The very nature of promotional USB flash drives means that they are typically ordered by companies for a specific trade or retail show, a seminar or a marketing campaign.
The flash drives tend to be one component in an overall package of items that are brought together to support the activity and whilst they might not be that expensive (certainly in the context of trade shows where stands, banners etc. can run into thousands of pounds) they are nevertheless often critical to the overall event.
So, if you’ve ordered 500 promotional USB flash drives for a time critical event and they don’t turn up, or only some of them turn up, or worse still they turn up but they are wrong or don’t work then who’s to blame and what recourse do you have?
The answer to this question is, as you might suspect, not straightforward because it depends on a number of factors the two principal ones tend to be what Terms and Conditions you agreed to be bound by when you placed the order and where/who you bought the promotional USB flash drives from.
Terms & Conditions of Supply:
What Terms & Conditions have you agreed to (knowingly or not knowingly) have a significant bearing on any recourse you might have against not-delivery or problems upon delivery. Before you commit to any order for promotional products (including USB flash drives) read the small print. Everyone has a habit of just casually ticking the box that say you agree to be bound by the T & C’s of supply without actually reading what you’re committing yourself to but if you do this don’t be surprised if you options when things go wrong are pretty limited!
Some common examples of things that most T & C’s bind you to are:
- Accepting a shortfall of up to 5% on your order – not great if you actually need all of the USB sticks you’re ordered for an invited guest list!
- Accepting an over supply of up to 5% and expecting you to pay for the additional USB sticks you’re been supplied.
- Accepting a delivery date that is really just an estimate with no guarantee behind it.
- Force Majeure – this is a standard clause that most suppliers will include and it removes any liability from them for their failure to deliver on time. It relates to things that are outside of their control, e.g. strikes, industrial action, riots and severe weather events. This is a reasonable clause because as it suggests it deals with issues the supplier has no control over but you do need to think about the implications of it if you know the goods you are buying are being shipped from overseas (there are simply more things that can go wrong in such circumstances).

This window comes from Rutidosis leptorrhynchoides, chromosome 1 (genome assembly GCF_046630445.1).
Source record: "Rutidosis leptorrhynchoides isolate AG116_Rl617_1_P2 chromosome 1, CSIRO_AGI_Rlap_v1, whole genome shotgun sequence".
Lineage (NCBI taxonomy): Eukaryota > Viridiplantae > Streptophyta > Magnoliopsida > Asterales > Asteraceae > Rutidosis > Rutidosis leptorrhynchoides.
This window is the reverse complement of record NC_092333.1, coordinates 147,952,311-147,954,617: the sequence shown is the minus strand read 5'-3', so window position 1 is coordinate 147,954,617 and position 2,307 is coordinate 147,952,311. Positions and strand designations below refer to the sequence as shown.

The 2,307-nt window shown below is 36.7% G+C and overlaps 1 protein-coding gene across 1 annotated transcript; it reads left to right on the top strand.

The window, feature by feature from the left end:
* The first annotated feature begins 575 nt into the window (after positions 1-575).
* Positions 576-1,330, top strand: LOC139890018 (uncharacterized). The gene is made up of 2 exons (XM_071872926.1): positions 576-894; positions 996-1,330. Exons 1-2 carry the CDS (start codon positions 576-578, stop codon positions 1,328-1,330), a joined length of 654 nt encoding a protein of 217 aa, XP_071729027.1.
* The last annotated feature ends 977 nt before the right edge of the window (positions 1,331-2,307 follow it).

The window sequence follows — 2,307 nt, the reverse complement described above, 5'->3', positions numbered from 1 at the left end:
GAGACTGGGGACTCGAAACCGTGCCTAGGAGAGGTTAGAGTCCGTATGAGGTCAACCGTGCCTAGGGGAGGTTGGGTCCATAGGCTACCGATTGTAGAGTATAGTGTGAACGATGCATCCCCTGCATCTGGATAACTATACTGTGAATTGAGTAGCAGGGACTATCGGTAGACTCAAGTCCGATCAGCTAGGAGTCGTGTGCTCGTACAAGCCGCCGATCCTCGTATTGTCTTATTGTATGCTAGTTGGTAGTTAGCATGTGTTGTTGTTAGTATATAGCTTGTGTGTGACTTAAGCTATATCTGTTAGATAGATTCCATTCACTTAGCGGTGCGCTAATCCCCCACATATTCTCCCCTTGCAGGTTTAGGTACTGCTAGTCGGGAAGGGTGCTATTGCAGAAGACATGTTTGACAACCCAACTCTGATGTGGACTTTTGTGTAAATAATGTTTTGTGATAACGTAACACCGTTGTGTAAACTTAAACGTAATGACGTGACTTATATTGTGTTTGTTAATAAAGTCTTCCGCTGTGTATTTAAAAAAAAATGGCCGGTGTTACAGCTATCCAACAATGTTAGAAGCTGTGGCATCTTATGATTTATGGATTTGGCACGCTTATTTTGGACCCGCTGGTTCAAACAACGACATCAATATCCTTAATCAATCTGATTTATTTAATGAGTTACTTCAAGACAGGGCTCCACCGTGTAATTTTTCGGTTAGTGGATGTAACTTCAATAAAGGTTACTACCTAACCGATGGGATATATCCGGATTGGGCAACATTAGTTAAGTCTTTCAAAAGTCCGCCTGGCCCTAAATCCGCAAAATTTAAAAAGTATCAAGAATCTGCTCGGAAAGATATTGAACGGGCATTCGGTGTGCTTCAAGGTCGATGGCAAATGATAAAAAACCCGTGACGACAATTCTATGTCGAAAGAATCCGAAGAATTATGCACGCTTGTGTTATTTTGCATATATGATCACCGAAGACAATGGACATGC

Getting your supplier to take responsibility:
If you’ve purchased your promotional USB Flash Drive from a local company, governed by local legislation and things go wrong then you’re in with a fighting chance of getting a resolution. This is particularly true for the more established and high profile suppliers who have a reputation to protect – seek out those that encourage customer feedback and response to their service(s) on the growing number of 3rd party review websites. These can provide a good barometer of the level of service and support you are likely to get.
If you’ve chosen to buy from China because you wanted to cut out the “middle man” then don’t be surprised if you can’t get hold of anyone when things go wrong. Whilst there are some genuine suppliers out there, there are also lots of horror stories of customers sending money to suppliers in China only for nothing to arrive or for USB sticks to arrive that look great but don’t work!
If you need you USB sticks in a hurry then ideally buy them locally. If you need them for an event with firm, immovable date then factor in plenty of time to deal with any delays or issues. Only deal with reputable, trusted and known suppliers who have clear unambiguous Terms & Conditions of supply that you have read.
Only deal with suppliers from China if you can get authenticated certificates to cover your RoHS liabilities (worth reading up on this Restriction of Hazardous Substances Legislation) and ideally only if you can pay the supplier once your USB sticks have been received and you are happy with them.
If you do all of the above then hopefully you’re reduce your chances of things going wrong or at the very least be dealing with a local supplier that will work with you to resolve any issues in a timely and professional manner.